So who the heck among all these people is actually working? Kamila (the mother) is, and then there are the two Vietnamese immigrants that I mentioned above and promised to return to here. Their names are Hue (played by Thi Min Ngygnen [CSFD, Eng Trans]) and her husband Long (played by Kim Son Ngygnen) and they live on the floor below the Czech family.
What the heck would Hue and Long be doing in the Czech Republic to begin with? Well, there is actually a sizable Vietnamese minority living in the Czech Republic as a consequence of the Vietnam War. Communist Czechoslovakia actually provided a fair amount of the weapons to the Communist combatants in the war presumably in good part to give the Soviet Union deniability "We're not providing weapons to the Vietcong, the Czechs and Slovaks are..." The U.S./the West did similar things as well. Western backed insurgencies during the Cold War tended to use "Belgian," "Israeli" or even "South African" weapons. Anyway, the North Vietnamese had no way to pay for the weapons that they received other than ... sending their own people to places like Communist Czechoslovakia to work Vietnam's debt off. After the fall of Communism, these Vietnamese de facto indentured servants had no place to go. So a large number (most?) of them stayed. An excellent article regarding relations between Communist Era Czechoslovakia / the post-Communist Era Czech Republic and Vietnam can be found here [Cz-Orig][Eng-trans].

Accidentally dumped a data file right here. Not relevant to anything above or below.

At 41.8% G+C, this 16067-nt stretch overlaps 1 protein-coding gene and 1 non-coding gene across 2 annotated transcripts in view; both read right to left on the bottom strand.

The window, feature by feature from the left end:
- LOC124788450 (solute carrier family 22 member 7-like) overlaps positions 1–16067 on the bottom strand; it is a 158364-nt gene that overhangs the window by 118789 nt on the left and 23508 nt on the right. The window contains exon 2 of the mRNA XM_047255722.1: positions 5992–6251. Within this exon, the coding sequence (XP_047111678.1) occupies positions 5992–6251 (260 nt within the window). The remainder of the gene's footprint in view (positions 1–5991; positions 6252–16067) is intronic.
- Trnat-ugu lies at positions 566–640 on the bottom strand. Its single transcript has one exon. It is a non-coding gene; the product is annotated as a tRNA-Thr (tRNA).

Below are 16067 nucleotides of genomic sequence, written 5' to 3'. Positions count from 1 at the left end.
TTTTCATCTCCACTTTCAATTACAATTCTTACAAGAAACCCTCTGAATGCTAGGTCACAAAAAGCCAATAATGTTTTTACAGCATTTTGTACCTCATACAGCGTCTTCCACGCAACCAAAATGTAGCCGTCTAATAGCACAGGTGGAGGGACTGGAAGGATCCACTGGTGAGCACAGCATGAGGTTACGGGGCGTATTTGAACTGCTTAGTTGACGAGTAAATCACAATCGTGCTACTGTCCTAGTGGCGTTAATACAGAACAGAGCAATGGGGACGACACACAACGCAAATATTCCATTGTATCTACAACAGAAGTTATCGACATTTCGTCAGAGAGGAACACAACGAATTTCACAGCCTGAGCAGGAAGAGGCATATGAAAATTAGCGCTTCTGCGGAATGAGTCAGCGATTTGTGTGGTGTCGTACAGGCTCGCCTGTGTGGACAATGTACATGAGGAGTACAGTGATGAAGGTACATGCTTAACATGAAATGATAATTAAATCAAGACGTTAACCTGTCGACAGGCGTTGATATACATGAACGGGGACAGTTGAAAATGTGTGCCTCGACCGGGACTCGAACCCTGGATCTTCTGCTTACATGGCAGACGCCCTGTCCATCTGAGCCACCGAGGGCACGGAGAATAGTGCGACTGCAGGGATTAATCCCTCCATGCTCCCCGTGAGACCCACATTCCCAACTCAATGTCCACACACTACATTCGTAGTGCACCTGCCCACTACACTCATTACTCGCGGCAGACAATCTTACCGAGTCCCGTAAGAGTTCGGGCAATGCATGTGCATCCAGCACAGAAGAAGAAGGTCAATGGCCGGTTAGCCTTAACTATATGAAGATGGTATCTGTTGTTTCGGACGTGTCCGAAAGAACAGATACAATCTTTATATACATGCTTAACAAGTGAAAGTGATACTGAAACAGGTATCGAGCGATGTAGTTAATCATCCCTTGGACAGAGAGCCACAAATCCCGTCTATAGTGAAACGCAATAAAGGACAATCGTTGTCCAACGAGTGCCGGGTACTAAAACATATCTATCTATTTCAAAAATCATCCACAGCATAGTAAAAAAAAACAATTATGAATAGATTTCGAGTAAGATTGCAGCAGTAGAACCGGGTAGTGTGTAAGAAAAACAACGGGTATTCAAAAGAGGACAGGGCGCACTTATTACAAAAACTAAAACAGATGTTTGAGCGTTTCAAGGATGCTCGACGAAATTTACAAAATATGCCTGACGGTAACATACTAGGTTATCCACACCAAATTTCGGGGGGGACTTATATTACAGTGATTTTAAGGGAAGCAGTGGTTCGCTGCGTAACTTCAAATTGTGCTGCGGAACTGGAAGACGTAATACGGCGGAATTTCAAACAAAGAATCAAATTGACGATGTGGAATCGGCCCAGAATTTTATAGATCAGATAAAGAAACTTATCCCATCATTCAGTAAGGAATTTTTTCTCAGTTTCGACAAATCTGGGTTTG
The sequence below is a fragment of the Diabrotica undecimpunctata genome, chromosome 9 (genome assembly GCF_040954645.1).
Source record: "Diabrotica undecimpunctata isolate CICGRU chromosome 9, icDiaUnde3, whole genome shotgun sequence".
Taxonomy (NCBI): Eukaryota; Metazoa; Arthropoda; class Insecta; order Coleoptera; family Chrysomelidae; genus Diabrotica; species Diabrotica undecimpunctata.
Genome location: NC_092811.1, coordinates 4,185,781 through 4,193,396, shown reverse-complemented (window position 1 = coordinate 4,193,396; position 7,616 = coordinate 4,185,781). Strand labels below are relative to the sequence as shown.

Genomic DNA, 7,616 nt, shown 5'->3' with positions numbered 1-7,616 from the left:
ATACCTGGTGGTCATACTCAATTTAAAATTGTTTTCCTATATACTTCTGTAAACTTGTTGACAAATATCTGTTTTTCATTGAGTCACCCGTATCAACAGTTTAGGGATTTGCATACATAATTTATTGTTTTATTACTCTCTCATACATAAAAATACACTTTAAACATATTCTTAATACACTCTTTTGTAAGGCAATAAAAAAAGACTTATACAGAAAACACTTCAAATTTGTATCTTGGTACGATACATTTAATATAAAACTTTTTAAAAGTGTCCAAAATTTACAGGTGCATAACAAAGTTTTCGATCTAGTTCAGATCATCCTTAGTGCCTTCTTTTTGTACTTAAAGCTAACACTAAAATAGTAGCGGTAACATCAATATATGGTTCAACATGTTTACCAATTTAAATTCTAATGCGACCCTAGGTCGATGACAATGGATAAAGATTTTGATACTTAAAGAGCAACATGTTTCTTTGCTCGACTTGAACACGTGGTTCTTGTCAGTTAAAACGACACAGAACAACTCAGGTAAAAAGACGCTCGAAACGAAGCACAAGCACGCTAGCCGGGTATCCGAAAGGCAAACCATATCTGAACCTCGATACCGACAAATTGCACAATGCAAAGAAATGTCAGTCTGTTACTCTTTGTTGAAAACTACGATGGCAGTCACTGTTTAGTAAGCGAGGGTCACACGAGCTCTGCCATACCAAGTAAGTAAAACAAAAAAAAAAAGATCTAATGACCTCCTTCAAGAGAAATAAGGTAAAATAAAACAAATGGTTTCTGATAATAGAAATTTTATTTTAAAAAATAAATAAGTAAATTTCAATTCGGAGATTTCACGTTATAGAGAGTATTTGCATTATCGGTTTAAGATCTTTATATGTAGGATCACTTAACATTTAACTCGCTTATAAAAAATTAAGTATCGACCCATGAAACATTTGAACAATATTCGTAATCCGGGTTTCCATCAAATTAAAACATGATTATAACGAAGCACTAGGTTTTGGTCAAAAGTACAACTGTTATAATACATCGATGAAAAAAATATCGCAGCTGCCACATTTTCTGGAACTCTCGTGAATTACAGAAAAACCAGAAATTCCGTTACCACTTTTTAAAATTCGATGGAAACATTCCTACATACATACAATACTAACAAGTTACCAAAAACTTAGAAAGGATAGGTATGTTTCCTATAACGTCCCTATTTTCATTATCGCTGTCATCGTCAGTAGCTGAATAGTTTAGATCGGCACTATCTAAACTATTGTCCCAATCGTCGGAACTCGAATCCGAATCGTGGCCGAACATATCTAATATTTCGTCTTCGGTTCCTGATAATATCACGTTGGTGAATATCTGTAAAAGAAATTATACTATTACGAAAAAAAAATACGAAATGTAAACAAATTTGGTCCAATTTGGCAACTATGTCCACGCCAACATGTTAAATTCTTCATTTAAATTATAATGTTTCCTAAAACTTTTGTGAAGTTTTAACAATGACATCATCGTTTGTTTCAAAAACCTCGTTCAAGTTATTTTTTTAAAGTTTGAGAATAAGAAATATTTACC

Now in a place like the Czech-lands where ethnicity pretty much defines national identity, one would expect racism to abound. Ask a Gypsy in the C.R. and he/she will _definitely_ tell you that it does. However, as in the States, the Vietnamese have proven _so hardworking_ that the Vietnamese have earned near universal respect of the Czech populace. Yes, one does hear ethnic slurs in reference to the Vietnamese in the Czech Republic, the principal one being "Rákosníci" which means "straw heads" (or more literally "straw people") for the characteristic pointed straw hats that Vietnamese peasants were known to wear back in Vietnam. BUT when year after year the children of Vietnamese immigrants seem to outscore Czech children in pretty much every category of learning including Czech language/history ;-), the Czechs who do generally consider themselves a good-natured lot and being a small country always having sympathy for the underdog find themselves in admiration of this surprising Vietnamese minority among them. (I know this from my own relatives who live in the Czech Republic... who often would shake their heads in disbelief when trying to explain the historical accident of why Vietnamese immigrants live among them, but have almost universal praise for their hard work, honesty and achievement).
So it does not surprise me greatly to see a Czech film about contemporary life in the Czech Republic where arguably the only "good people" in the entire film are the Vietnamese (even as the Vietnamese immigrants admit that they hate the snow ... ;-).
This then is the setup of the film. Much of course happens. It certainly does not portray contemporary life in the Czech Republic particularly kindly. But then the film is clearly intended to serve as a mirror to the Czech people of today with some pointed questions as to why contemporary life in the C.R. seems so often to be so morally bankrupt/hopeless. And as one in my profession I can't help but find that Confession to be laudable. After all, there's the saying I've learned here in the United States: "The first step out of a hole is to stop digging."
So good job director Zdenku and the rest of your crew / cast. Good job! And let's all hope that the movie makes a positive impact both in the C.R. and beyond.